'The building would need to be under 4m tall and more than 2.5m from the boundary and it must also take up no more than 50% of your garden,' says Zoe Grey, regional design consultant at Oakwrights.

It also can’t be built in the front of your home, it can’t have a balcony, veranda or a raised platform. The problem with going down the PD route is that the outbuilding can’t be used as self-contained living accommodation. So if you plan for the granny annexe to be used full time, then Permitted Development won’t work in this instance. 

If the granny flat is only going to be used on an ad-hoc basis, such as at occasional weekends, then you could potentially consider Permitted Development.

When do I need planning permission for a granny annexe?

single-storey oak-frame annexe by Oakwrights

(Image credit: Oakwrights)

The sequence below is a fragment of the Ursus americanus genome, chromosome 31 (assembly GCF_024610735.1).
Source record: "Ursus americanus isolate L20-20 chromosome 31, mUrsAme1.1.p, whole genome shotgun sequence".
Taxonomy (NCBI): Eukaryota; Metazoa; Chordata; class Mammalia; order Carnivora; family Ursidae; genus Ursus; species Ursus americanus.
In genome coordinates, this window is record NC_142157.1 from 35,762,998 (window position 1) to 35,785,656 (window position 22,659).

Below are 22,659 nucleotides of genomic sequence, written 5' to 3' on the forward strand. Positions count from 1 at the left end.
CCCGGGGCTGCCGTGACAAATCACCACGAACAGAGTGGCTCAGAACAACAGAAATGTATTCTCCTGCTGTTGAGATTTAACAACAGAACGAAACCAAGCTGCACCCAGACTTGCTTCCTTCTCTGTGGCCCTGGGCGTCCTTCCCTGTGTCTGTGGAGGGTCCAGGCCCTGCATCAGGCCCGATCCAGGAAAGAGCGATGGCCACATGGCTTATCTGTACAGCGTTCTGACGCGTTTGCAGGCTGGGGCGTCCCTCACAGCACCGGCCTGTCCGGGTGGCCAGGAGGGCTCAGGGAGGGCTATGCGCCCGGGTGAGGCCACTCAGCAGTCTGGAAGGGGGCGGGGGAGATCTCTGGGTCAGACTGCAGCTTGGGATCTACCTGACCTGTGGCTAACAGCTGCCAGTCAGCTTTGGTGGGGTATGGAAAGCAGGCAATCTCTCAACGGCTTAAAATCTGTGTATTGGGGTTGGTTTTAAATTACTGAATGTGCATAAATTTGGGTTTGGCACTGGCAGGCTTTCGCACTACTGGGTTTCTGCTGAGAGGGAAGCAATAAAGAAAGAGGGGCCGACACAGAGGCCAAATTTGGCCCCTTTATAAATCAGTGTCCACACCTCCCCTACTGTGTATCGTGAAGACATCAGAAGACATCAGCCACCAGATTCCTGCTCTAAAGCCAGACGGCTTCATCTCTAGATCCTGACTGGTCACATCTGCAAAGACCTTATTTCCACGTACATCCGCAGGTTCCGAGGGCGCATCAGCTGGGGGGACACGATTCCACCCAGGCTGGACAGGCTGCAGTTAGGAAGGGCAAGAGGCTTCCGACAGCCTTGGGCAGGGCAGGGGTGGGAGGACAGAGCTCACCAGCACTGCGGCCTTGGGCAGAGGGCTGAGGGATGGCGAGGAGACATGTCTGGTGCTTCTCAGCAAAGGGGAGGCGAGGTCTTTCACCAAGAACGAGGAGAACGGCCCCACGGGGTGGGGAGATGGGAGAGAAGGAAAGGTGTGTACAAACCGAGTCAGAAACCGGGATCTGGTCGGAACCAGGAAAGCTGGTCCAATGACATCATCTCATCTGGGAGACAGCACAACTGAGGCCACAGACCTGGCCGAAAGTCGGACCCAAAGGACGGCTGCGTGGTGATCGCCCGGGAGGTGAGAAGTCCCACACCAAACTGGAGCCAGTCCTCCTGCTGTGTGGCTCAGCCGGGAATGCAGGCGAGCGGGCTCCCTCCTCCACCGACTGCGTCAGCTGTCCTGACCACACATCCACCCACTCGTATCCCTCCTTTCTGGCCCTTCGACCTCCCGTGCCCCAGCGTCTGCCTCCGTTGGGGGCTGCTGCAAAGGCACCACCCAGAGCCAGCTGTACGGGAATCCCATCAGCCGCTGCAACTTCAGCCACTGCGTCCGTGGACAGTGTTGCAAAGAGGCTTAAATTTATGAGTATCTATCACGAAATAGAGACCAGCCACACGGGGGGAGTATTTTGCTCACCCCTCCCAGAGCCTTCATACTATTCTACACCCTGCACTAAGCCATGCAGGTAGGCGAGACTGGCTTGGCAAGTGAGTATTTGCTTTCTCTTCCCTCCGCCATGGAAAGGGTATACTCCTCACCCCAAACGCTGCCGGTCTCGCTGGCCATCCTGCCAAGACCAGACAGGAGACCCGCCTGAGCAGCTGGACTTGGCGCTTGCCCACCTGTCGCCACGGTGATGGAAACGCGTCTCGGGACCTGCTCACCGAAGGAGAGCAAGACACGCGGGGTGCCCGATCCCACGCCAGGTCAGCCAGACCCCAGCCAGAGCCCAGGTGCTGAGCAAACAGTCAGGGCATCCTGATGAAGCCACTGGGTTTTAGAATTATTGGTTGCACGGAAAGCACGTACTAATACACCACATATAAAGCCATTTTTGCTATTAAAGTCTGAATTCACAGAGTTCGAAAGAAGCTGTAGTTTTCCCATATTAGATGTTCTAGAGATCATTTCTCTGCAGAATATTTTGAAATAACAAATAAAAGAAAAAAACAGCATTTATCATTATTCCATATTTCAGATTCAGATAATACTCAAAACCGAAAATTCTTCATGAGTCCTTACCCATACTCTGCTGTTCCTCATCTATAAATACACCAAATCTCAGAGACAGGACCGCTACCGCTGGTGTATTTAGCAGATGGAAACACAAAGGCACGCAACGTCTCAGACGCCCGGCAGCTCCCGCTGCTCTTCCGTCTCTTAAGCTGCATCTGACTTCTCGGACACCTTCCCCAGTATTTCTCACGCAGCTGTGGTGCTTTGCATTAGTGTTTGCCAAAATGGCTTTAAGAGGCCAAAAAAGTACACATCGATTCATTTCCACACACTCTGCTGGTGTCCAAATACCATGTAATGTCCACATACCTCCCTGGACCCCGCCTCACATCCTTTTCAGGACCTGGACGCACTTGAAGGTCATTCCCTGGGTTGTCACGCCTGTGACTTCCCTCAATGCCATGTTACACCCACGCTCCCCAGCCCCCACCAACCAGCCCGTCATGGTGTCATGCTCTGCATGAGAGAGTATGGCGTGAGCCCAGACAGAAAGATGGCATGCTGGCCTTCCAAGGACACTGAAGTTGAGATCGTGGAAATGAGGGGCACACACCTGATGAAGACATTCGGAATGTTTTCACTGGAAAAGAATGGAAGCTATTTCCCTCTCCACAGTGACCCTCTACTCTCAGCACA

If you, or a friend or family member plans to permanently live and sleep in the annexe which is ancillary to the main house, you will need planning permission to build it. 

Your local planning authority will want to know the overall size of the annexe in relation to the main house and the size of your garden. To get planning permission approved, they will also want to know the reasons why you want/need to build an annexe, who plans on using it in the near future and in the long-term. 

Planning permissions will only be granted if you can fulfil all the requirements of your Local Planning Authority.

What is the Caravan Sites Act and how is it different from normal planning permission?